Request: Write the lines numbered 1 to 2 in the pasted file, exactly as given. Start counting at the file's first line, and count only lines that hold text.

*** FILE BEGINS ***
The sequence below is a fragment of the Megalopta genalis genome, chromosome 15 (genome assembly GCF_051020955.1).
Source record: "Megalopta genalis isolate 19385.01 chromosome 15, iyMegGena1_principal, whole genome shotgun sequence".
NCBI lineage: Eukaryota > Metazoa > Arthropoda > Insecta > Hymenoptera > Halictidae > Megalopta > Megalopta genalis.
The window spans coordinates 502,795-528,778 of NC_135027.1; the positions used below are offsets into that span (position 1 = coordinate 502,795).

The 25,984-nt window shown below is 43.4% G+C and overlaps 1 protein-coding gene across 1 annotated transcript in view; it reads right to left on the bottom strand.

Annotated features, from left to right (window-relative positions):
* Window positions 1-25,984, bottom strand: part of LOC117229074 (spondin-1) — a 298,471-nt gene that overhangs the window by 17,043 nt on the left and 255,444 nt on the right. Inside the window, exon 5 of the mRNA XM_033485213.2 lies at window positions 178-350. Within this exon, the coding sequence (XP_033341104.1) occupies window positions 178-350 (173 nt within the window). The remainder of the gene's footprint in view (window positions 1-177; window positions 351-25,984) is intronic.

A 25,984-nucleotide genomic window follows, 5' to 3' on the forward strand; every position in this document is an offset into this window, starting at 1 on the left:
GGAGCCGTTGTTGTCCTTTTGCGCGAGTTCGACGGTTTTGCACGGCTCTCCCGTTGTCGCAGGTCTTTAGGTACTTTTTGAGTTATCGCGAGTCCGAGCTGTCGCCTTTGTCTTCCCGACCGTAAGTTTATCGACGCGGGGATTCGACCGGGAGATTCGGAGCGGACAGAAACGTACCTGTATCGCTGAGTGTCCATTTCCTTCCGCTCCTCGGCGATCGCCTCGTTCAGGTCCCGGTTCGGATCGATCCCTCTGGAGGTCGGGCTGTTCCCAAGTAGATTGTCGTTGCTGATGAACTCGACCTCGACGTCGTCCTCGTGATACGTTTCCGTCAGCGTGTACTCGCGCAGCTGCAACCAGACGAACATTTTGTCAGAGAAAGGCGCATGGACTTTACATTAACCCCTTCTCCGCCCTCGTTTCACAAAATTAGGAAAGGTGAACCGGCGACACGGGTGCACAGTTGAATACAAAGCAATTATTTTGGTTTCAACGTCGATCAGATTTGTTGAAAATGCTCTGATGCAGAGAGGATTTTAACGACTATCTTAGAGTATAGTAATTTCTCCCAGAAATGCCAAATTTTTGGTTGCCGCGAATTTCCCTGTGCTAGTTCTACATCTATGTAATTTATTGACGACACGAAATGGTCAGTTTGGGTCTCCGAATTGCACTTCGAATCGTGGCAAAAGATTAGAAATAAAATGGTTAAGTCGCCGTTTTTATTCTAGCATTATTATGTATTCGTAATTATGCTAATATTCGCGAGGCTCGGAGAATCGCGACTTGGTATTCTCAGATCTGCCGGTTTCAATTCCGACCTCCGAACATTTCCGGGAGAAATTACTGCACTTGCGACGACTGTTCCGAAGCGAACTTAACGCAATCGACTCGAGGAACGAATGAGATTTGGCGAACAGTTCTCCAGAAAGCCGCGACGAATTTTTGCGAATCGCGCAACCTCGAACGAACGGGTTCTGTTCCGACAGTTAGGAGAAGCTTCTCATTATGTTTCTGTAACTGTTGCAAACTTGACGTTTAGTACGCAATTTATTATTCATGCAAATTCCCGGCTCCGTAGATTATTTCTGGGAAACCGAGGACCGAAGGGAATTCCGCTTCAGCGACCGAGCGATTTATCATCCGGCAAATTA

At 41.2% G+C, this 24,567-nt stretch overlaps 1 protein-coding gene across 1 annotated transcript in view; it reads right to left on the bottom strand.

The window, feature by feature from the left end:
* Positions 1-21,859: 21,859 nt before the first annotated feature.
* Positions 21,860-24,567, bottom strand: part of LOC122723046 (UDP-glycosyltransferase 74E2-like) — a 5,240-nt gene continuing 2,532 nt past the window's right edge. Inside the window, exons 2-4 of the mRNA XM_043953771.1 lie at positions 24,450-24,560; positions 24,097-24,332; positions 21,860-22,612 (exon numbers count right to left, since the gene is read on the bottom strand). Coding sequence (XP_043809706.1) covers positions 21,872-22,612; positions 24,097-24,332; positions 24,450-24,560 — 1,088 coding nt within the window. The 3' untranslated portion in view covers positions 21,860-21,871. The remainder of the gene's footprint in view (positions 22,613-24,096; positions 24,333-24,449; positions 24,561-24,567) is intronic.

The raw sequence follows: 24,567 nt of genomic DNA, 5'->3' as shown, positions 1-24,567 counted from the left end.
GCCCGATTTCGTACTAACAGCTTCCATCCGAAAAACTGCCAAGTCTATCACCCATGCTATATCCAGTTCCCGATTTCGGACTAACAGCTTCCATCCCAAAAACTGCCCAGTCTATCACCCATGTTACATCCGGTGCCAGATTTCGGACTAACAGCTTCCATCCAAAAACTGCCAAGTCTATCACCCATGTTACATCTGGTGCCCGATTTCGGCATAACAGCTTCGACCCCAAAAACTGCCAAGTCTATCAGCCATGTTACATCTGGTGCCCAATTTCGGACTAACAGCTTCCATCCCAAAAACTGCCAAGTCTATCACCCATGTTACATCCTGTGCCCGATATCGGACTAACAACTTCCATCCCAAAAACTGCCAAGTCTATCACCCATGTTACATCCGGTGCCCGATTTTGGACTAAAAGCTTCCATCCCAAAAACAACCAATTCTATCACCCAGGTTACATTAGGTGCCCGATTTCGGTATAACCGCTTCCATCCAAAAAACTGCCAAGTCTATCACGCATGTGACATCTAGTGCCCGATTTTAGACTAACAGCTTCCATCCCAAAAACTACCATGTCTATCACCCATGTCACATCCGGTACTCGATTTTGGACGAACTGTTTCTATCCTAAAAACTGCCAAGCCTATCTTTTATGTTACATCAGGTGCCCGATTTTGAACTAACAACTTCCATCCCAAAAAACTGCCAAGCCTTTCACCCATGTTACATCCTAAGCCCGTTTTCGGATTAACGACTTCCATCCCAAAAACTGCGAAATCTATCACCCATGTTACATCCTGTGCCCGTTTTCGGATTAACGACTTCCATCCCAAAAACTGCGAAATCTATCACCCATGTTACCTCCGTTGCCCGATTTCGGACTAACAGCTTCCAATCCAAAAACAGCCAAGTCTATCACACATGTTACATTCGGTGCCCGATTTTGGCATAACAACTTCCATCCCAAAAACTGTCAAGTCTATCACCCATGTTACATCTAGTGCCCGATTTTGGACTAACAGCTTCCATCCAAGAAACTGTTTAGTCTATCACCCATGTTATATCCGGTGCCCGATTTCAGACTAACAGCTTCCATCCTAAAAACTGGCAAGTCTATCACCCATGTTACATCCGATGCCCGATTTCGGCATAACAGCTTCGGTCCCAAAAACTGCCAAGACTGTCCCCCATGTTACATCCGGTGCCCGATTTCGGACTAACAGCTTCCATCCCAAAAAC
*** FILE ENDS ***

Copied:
The sequence below is a fragment of the Megalopta genalis genome, chromosome 15 (genome assembly GCF_051020955.1).
Source record: "Megalopta genalis isolate 19385.01 chromosome 15, iyMegGena1_principal, whole genome shotgun sequence".